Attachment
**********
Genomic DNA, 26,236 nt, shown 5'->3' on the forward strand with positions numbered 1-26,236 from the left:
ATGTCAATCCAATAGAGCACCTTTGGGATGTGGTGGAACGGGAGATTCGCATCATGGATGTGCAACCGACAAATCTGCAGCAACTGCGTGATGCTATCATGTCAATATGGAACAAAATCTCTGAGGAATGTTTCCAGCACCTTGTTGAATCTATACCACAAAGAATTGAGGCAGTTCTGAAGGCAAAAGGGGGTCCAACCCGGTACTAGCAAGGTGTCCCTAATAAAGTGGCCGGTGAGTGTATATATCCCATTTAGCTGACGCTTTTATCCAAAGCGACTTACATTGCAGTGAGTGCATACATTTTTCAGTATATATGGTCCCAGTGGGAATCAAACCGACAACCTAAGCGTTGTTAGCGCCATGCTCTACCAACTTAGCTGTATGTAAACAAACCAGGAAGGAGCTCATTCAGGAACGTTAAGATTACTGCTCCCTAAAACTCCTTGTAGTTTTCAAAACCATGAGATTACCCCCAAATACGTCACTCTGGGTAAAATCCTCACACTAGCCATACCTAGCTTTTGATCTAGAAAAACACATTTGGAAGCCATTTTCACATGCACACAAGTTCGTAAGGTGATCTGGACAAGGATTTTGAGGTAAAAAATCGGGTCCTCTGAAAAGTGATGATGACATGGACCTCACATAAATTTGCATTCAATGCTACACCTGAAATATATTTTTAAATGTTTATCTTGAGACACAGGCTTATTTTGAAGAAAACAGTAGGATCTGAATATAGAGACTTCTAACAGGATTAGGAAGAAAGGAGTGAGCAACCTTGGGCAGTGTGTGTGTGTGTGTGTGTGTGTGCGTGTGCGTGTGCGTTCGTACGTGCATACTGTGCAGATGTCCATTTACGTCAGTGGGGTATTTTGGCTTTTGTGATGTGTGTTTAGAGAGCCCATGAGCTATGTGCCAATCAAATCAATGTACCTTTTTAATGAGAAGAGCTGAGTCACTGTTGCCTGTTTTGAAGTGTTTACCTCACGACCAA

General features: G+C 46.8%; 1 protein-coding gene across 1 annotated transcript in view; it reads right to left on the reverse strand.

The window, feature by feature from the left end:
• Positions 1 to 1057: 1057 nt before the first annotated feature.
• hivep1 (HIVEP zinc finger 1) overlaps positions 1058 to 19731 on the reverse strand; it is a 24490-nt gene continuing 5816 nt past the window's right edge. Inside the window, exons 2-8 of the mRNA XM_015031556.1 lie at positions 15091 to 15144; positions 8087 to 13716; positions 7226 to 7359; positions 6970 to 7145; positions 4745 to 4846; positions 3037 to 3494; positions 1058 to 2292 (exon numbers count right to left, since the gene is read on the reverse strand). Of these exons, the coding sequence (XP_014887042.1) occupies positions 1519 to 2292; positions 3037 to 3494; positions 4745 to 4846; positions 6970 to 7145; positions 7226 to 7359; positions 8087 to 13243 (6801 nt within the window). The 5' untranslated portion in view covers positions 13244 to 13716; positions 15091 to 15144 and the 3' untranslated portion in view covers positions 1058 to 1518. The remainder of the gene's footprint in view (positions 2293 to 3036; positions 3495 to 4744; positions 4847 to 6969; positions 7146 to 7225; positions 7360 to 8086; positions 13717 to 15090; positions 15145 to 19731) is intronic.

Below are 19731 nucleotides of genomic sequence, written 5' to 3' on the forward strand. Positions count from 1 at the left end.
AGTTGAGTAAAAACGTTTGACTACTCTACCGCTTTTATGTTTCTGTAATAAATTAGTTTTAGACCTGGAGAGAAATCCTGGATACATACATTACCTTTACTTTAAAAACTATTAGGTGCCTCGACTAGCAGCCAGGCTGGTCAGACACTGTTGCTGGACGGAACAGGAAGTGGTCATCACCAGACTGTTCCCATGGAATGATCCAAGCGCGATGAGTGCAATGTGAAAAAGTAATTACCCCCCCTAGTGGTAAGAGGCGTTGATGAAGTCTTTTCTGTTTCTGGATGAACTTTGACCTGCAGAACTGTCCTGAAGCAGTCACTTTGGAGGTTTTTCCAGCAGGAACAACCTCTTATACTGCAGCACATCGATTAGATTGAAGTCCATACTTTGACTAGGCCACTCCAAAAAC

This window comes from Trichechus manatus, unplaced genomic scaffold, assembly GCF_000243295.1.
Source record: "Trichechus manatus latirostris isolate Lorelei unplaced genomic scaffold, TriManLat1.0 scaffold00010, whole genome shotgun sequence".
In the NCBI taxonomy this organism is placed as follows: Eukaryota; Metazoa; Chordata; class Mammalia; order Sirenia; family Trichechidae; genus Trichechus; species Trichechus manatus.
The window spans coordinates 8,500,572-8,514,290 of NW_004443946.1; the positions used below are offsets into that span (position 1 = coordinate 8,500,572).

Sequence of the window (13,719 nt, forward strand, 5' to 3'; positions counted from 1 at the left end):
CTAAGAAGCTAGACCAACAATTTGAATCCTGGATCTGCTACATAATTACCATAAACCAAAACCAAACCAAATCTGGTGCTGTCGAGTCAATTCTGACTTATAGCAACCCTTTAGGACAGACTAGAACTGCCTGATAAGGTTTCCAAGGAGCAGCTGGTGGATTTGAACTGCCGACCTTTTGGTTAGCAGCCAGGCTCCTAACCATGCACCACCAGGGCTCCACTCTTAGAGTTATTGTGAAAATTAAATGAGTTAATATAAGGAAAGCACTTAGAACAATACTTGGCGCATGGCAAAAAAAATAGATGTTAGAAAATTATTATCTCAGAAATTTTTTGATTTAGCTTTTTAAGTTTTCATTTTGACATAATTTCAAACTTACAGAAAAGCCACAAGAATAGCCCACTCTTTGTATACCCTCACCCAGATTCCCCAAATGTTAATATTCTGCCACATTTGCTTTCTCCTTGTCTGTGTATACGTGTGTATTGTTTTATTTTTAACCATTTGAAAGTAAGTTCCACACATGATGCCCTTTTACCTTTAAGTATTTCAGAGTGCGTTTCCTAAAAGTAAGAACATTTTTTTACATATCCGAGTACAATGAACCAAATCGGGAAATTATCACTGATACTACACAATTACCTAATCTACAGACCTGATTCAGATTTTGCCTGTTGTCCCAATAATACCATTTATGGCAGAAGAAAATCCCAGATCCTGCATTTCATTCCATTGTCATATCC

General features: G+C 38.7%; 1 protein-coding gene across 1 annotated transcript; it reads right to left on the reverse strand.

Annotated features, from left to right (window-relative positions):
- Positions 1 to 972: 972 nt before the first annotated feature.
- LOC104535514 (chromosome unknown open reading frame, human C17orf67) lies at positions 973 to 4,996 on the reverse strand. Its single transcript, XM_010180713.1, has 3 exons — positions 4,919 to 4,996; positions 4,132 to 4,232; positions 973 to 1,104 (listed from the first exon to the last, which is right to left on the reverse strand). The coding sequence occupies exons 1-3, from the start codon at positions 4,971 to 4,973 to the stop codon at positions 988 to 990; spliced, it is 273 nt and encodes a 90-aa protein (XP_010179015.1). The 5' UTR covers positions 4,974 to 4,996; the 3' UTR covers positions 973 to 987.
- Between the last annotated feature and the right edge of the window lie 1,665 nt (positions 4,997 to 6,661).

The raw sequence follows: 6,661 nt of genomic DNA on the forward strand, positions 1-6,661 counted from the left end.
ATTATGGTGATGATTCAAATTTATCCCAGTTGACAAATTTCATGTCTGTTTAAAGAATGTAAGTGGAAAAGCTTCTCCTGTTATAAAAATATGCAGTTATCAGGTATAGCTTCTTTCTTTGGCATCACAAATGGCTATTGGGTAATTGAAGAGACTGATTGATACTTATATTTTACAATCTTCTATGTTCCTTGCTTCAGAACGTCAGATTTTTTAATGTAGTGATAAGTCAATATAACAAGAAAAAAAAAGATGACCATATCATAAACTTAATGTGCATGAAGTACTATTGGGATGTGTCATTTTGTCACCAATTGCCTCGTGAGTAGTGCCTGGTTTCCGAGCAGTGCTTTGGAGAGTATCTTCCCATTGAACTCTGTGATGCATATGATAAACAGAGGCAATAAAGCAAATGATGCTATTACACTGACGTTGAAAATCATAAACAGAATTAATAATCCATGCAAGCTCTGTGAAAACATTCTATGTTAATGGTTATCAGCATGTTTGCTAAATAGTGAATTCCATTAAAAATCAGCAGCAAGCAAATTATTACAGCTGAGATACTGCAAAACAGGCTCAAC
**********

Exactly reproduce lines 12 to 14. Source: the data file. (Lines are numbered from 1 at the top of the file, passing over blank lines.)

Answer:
The window spans coordinates 8,500,572-8,514,290 of NW_004443946.1; the positions used below are offsets into that span (position 1 = coordinate 8,500,572).

Sequence of the window (13,719 nt, forward strand, 5' to 3'; positions counted from 1 at the left end):
CTAAGAAGCTAGACCAACAATTTGAATCCTGGATCTGCTACATAATTACCATAAACCAAAACCAAACCAAATCTGGTGCTGTCGAGTCAATTCTGACTTATAGCAACCCTTTAGGACAGACTAGAACTGCCTGATAAGGTTTCCAAGGAGCAGCTGGTGGATTTGAACTGCCGACCTTTTGGTTAGCAGCCAGGCTCCTAACCATGCACCACCAGGGCTCCACTCTTAGAGTTATTGTGAAAATTAAATGAGTTAATATAAGGAAAGCACTTAGAACAATACTTGGCGCATGGCAAAAAAAATAGATGTTAGAAAATTATTATCTCAGAAATTTTTTGATTTAGCTTTTTAAGTTTTCATTTTGACATAATTTCAAACTTACAGAAAAGCCACAAGAATAGCCCACTCTTTGTATACCCTCACCCAGATTCCCCAAATGTTAATATTCTGCCACATTTGCTTTCTCCTTGTCTGTGTATACGTGTGTATTGTTTTATTTTTAACCATTTGAAAGTAAGTTCCACACATGATGCCCTTTTACCTTTAAGTATTTCAGAGTGCGTTTCCTAAAAGTAAGAACATTTTTTTACATATCCGAGTACAATGAACCAAATCGGGAAATTATCACTGATACTACACAATTACCTAATCTACAGACCTGATTCAGATTTTGCCTGTTGTCCCAATAATACCATTTATGGCAGAAGAAAATCCCAGATCCTGCATTTCATTCCATTGTCATATCC